Some news organizations are saying that airlines are going to charge a fee for traveling on the most popular travel days this winter.
Pay no attention.
The airlines aren't charging "a holiday travel fee." If they did, they would violate federal regulations. An airline isn't allowed to offer a fare for $500 and then, when you book it, surprise you and say, "Gotcha! Because you're traveling on Sunday November 29, you have to pay an extra $10 each way." In other words, an airline can't slap on a fee for traveling on a particular day the same way it charges a fee for checking a bag or upgrading your seat.
So what are reporters and bloggers squawking about?
Several days ago, American Airlines added a "miscellaneous surcharge" of $10 each way for domestic flights on the Sunday following Thanksgiving and on the weekend of Jan. 2-3, 2010. In other words, American began including in its base fare a surcharge that's just like a fuel surcharge. When American advertises its fares for holiday travel, the fares you see in newspaper advertisements or on travel websites will already include this surcharge.
United, US Airways, and Delta (plus its Northwest division) added the surcharge, too.
UPDATE Oct. 6: This fee has spread to 10 days total during the holidays, reports The Motley Fool. (Nov. 30, Dec. 19, Dec. 26, Dec. 27, March 14, 20, 21, 28, April 11, and May 28.)
They might as well just have raised their fares as they usually do: Same difference to you. All you need to know is that airfares will be higher during the holidays this year than they were last year. The reason is simple: More people will be traveling but there will be fewer planes to carry them as the airlines try to regain profitability.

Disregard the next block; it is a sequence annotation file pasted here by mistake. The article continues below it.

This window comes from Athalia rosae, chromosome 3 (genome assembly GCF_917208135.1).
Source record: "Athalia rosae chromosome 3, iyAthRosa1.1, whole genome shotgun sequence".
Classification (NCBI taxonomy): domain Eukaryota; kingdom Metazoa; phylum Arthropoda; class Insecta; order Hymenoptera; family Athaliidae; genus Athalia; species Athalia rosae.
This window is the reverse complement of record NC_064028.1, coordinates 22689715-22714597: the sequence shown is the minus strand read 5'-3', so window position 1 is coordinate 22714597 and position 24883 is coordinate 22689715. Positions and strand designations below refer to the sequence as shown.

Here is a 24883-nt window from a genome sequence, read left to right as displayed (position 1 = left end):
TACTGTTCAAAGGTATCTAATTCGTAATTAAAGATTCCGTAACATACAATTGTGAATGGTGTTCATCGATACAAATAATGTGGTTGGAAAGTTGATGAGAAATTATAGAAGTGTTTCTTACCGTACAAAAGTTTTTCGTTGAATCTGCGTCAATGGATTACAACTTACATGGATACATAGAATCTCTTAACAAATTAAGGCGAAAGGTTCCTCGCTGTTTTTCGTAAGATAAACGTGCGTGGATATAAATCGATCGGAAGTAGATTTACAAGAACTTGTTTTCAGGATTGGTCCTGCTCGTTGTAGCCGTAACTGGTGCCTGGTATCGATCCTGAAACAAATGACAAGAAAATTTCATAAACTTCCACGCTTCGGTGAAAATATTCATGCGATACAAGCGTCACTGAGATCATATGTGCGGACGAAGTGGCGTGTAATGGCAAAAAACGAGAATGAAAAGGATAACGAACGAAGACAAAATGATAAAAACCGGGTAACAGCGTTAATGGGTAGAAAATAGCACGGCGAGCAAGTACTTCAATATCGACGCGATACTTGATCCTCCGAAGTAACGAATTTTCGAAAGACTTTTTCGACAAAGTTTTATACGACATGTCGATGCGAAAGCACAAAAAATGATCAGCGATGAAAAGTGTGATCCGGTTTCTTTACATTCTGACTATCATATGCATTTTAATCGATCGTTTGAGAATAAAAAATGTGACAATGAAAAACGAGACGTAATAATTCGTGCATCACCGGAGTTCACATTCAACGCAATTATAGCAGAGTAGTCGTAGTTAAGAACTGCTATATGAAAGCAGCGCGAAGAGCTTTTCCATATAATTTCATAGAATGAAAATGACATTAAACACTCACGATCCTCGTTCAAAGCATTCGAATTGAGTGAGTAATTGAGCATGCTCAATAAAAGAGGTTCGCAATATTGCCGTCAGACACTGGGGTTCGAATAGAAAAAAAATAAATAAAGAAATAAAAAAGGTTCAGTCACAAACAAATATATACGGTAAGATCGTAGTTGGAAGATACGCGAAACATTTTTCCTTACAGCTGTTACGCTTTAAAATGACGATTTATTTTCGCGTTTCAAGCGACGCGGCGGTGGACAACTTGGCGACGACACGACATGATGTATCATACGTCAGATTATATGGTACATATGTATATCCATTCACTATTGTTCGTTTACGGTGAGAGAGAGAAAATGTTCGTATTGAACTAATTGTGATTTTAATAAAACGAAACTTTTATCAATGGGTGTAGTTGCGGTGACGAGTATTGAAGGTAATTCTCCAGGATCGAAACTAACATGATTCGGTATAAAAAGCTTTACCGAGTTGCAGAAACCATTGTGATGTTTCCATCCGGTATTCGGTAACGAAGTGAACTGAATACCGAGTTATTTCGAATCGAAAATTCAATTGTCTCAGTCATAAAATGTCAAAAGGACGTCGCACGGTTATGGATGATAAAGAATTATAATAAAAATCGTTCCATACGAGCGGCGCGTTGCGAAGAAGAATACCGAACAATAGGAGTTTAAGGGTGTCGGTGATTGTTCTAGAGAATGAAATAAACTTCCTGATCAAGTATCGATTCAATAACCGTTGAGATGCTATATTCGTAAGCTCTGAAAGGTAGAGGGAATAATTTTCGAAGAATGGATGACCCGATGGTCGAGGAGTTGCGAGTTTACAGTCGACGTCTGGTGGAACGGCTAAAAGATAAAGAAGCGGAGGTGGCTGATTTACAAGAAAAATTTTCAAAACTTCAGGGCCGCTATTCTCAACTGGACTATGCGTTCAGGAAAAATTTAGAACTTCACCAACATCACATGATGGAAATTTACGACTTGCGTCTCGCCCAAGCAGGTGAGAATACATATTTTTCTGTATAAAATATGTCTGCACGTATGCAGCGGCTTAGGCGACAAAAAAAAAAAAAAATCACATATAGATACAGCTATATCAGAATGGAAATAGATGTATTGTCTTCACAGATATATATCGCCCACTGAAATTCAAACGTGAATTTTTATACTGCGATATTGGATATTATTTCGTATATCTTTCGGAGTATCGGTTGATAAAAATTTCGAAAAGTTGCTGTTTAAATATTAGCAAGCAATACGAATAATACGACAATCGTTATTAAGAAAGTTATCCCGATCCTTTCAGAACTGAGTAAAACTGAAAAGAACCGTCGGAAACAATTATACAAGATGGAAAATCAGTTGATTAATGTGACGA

Why did airlines invent this confusing surcharge in the first place?
The simple answer: A surcharge is a lazy way to make sure airlines rake in big bucks this year. It's easier to slap a $10 surcharge onto every ticket than doing the complex calculations needed to raise prices by various amounts on thousands of routes ($8 more on one route, $18 on another, and so forth).
Rick Seaney at airline ticket comparison website FareCompare.com broke the news of this novel accounting maneuver. But when he used the phrase "Holiday travel fee" in the headline of his blog post, he confused some reporters, who then spread the confusion further. I wish he had spelled out in a clear sentence or two that This Is Not the Same Thing As a Baggage Fee.
Kudos to Kelly Yamanouchi of the Atlanta Journal Constitution for being one of the only reporters to point out this important nuance. A surcharge is something you have to pay whether you want to or not. A fee is something you can say no to.
On a side note: If I was a ticket-pricing analyst for an airline, I might be insulted. Or worried about keeping my high salary. The CEOs of the airlines just told me to take a flying leap. Airline execs seem to be betting that they'll net more money by slapping on a flat surcharge on every ticket more reliably by using fancy software to calculate thousands of different fare changes.
I predict that one day airline CEOs will act like Shakespeare's Henry VI. Instead of saying, "Let's kill all the lawyers," they'll say "Let's fire all of the pricing analysts."
Maybe they'll switch to an eBay model (or Google AdWords model), letting passengers bid for airfares in a rapid-fire way. They may say, how much would you be willing to pay to fly from Denver to Omaha on November 28th at 7 p.m., between a range of $300 and $800. And you could say what the lowest price is you'd hope to pay and what the maximum price is you'd like to pay, and then the computers would either accept or match your bid--sort of like Priceline, only you'd know exactly what flight and airline you're bidding to fly on.
Okay, maybe that's fantastical. Airlines can't be that innovative.
But fees and surcharges are here to stay, for sure. And prices aren't likely to drop between now and the holidays, so book as you soon as you can.